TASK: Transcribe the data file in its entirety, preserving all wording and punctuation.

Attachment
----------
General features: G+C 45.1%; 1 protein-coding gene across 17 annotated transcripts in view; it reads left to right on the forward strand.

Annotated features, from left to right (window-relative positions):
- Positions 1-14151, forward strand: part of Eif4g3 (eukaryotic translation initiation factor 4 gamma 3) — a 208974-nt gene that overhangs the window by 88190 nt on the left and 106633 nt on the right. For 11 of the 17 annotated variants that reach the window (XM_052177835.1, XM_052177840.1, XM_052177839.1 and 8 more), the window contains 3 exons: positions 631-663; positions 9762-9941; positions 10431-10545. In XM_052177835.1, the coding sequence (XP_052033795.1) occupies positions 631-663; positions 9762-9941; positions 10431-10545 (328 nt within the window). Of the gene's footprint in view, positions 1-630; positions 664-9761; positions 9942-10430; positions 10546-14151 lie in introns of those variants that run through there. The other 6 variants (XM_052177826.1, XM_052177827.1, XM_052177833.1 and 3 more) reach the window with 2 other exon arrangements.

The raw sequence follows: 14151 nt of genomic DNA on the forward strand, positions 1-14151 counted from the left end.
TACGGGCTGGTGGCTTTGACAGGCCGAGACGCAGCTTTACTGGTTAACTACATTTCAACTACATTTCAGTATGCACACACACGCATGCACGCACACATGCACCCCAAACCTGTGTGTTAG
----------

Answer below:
General features: G+C 45.1%; 1 protein-coding gene across 17 annotated transcripts in view; it reads left to right on the forward strand.

Annotated features, from left to right (window-relative positions):
- Positions 1-14151, forward strand: part of Eif4g3 (eukaryotic translation initiation factor 4 gamma 3) — a 208974-nt gene that overhangs the window by 88190 nt on the left and 106633 nt on the right. For 11 of the 17 annotated variants that reach the window (XM_052177835.1, XM_052177840.1, XM_052177839.1 and 8 more), the window contains 3 exons: positions 631-663; positions 9762-9941; positions 10431-10545. In XM_052177835.1, the coding sequence (XP_052033795.1) occupies positions 631-663; positions 9762-9941; positions 10431-10545 (328 nt within the window). Of the gene's footprint in view, positions 1-630; positions 664-9761; positions 9942-10430; positions 10546-14151 lie in introns of those variants that run through there. The other 6 variants (XM_052177826.1, XM_052177827.1, XM_052177833.1 and 3 more) reach the window with 2 other exon arrangements.

The raw sequence follows: 14151 nt of genomic DNA on the forward strand, positions 1-14151 counted from the left end.
TACGGGCTGGTGGCTTTGACAGGCCGAGACGCAGCTTTACTGGTTAACTACATTTCAACTACATTTCAGTATGCACACACACGCATGCACGCACACATGCACCCCAAACCTGTGTGTTAG